Gordon-Reed "drew on her legal training to apply context and reasonable interpretation to the sparse documentation" and analyzed the historiography as well. The writer Christopher Hitchens in Slate described her analysis as "brilliant."
Critics such as John Works and Robert F. Turner of the Thomas Jefferson Heritage Society have pointed out several transcription errors in Gordon-Reed's first book. Although Gordon-Reed said the errors were a "mistake," Works and Turner have alleged them to be alterations of historical documents.
Gordon-Reed's study stimulated a revival of interest in this topic, and in 1998 a Y-DNA study was conducted of direct male descendants of the Jefferson male line, Eston Hemings line, and Carrs, as this DNA is passed down virtually unchanged. There was a Y-DNA match between the Jefferson male line and a male descendant of Eston Hemings. Researchers noted that, when added to the body of historical evidence, this strongly suggested Thomas Jefferson was the father of the children. In addition, the DNA analysis conclusively excluded descendants of the Carr line as a match for the Hemings descendant. Neither of the Carr nephews could have been the father of Hemings's children. The findings received national attention, with PBS devoting a lengthy program to the issues. They have stimulated new scholarship. Major groups and historians have re-assessed their evaluation of historical evidence related to this issue.
In 2000, the Thomas Jefferson Foundation, which operates Monticello, announced that its internal study had concluded that Jefferson was likely the father of Eston and all of Hemings' children. It has since changed its exhibits, programming, academic research and other materials to reflect this. In 2001 the National Genealogical Society published a special issue on the topic; its specialists demonstrated how their review of the weight of evidence led them to conclude that Thomas Jefferson was the father of Heming's children. The William and Mary Quarterly devoted an issue to the topic in 2001. However, there are historians who disagree; the newly formed Thomas Jefferson Heritage Society commissioned an independent report and scholars associated with it have continued to argue against the consensus. In June 2018, the Thomas Jefferson Foundation mounted a new exhibit at Monticello, The Life of Sally Hemings, which affirms that Jefferson fathered her children. This follows a major traveling exhibit in 2012 on Jefferson as a slaveholder and accounts of several major slave families at Monticello, including the Hemingses.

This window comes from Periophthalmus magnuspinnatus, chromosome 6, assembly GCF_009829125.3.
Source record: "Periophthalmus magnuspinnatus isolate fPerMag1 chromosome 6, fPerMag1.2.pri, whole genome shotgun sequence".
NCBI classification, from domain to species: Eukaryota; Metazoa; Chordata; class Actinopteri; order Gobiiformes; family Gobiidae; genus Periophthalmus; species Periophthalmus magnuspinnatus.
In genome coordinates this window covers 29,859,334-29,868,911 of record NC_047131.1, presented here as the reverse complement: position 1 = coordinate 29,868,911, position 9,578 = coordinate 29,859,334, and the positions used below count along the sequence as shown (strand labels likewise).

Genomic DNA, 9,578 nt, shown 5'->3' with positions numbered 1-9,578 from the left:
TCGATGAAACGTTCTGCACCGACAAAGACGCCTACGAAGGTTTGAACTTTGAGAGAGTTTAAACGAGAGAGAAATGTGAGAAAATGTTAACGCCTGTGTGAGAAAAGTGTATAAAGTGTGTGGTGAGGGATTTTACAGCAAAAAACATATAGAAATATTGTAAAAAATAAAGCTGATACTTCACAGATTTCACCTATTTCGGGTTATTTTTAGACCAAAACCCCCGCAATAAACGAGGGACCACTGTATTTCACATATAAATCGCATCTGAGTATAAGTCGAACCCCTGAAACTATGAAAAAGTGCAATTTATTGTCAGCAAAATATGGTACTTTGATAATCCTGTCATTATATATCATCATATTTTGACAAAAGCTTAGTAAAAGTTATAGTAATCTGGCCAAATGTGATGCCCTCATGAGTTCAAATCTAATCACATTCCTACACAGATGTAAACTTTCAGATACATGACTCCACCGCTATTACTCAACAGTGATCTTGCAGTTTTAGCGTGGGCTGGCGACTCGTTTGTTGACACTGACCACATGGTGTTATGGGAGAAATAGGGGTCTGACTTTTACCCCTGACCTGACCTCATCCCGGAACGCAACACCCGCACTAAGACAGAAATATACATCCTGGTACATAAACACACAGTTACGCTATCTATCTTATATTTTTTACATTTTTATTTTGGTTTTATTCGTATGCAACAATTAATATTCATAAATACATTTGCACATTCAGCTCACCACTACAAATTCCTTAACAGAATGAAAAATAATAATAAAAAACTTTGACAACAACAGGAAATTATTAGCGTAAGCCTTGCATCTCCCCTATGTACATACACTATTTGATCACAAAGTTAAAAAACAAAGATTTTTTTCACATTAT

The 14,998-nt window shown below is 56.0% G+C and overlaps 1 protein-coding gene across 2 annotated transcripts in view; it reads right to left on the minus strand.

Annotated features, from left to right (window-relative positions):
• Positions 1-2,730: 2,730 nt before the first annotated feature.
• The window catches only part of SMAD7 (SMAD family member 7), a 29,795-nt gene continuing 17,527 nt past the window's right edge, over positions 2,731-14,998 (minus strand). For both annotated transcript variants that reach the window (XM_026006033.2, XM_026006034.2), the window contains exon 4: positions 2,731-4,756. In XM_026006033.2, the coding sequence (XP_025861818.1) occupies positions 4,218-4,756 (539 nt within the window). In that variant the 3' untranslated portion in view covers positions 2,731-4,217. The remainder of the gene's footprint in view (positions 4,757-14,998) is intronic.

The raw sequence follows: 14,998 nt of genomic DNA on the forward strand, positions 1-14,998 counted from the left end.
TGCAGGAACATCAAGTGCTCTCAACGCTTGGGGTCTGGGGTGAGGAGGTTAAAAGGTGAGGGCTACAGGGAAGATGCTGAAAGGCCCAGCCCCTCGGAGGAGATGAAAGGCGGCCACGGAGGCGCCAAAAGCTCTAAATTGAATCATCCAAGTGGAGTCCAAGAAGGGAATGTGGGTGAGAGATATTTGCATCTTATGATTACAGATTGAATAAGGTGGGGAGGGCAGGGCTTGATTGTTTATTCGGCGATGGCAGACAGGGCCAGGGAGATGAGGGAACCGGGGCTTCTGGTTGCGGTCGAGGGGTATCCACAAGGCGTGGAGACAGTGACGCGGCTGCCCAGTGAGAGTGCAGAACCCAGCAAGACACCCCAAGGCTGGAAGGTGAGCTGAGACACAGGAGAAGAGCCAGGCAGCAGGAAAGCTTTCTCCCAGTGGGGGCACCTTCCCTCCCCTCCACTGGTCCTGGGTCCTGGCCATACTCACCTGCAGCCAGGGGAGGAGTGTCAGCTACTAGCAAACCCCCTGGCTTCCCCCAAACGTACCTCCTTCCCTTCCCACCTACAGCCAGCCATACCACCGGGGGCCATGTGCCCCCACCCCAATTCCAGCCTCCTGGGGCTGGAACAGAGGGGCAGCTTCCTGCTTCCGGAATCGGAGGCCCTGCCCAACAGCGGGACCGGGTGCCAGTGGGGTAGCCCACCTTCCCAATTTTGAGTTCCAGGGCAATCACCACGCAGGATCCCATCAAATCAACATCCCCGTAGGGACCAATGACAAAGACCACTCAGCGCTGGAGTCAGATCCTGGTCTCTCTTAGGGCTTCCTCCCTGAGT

This memoir of Vernon Jordan, the civil rights activist, written with him, portrayed his life from childhood through the 1980s. It won the Best Nonfiction Book for 2001 from the Black Caucus of the American Library Association. In 2002 it won an Anisfield-Wolf Book Award and a Trailblazer Award from the Metropolitan Black Bar Association.
In 2008 Gordon-Reed published The Hemingses of Monticello, the first volume of a planned two-volume history on the Hemings family and their descendants, bringing a slave family to life on their own terms. She traced the many descendants of Elizabeth Hemings and their families during the time that they lived at Monticello; she had 75 descendants there. It was widely praised for its groundbreaking treatment of an extended slave family. It won the Pulitzer Prize for History  and 15 additional awards.
Gordon-Reed's most recent book examines the US post-Civil War president Andrew Johnson and his historical reputation. She notes that he did not favor integration of freedmen into America's mainstream and caused the delay of their full emancipation. Although he was long considered a hero, his reputation became tainted after 1900, as white historians researched his actions or lack thereof regarding integration of African Americans. Gordon-Reed has noted that the abolitionist Frederick Douglass realized Johnson was no friend of African Americans.
Gordon-Reed argues in the book that much of the misery imposed on African Americans could have been avoided if they had been given portions of land to cultivate as their own. Without land, African Americans in the Deep South generally earned livings as sharecroppers, primarily (if not totally) under white land-owners. They had few economic resources or choices and, often illiterate, were forced to accept the owner's reckoning of accounts at the end of the year. They often had to buy supplies at his store, which became part of the reckoning. She likens their situation to that of immigrant workers in the New York garment industry (sweat shops) in the 1890s, and coal miners, who were captives of mining company stores until the UMWA was founded in 1890.
Gordon-Reed has also received a Guggenheim Fellowship for Monticello Legacies in the New Age, 2009; and a Cullman Center Fellowship from the New York Public Library for 2010-2011 to work on Monticello Legacies. She was Columbia University’s Barbara A. Black Lecturer, 2001; and won a Bridging the Gap Award for fostering racial reconciliation, 2000. She holds honorary degrees, from Ramapo College in New Jersey and the College of William and Mary in May 2010.
On March 7, 2009, she was interviewed on the WBGO program Conversations with Allan Wolper. She discussed the intimate relationship between Thomas Jefferson and Sally Hemings, as well as issues that American black women face today.